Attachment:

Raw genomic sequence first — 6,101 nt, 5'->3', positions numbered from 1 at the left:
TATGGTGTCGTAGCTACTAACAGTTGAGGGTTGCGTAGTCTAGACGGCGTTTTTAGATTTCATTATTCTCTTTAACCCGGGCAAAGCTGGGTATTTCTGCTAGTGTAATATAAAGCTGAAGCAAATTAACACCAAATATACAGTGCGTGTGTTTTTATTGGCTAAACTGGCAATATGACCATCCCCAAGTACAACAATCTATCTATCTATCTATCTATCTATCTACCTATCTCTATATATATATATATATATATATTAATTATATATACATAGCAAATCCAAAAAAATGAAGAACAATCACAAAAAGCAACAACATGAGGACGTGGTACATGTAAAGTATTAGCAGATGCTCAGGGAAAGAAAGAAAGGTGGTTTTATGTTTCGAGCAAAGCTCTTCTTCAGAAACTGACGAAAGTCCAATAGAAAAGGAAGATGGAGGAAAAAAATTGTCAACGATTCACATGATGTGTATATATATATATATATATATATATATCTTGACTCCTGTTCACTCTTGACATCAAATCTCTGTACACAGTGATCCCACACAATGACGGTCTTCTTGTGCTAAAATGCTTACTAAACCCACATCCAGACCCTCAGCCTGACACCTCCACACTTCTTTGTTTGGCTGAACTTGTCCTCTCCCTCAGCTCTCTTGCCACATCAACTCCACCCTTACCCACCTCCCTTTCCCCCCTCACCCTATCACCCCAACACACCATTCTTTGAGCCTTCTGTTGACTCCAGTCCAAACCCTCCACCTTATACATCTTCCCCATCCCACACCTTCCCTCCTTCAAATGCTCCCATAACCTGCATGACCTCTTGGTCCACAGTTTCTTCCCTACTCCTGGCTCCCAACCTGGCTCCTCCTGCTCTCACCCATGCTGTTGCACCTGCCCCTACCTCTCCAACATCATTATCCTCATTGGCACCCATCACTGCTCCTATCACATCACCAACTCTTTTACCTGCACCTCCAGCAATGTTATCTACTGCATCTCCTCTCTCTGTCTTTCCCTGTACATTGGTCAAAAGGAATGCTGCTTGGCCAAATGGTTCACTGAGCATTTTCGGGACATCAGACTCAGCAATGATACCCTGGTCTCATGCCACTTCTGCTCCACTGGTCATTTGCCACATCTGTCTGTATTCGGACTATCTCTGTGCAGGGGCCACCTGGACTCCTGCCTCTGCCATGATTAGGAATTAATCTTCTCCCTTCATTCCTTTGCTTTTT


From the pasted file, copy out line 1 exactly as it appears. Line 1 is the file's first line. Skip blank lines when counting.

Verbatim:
Raw genomic sequence first — 6,101 nt, 5'->3', positions numbered from 1 at the left: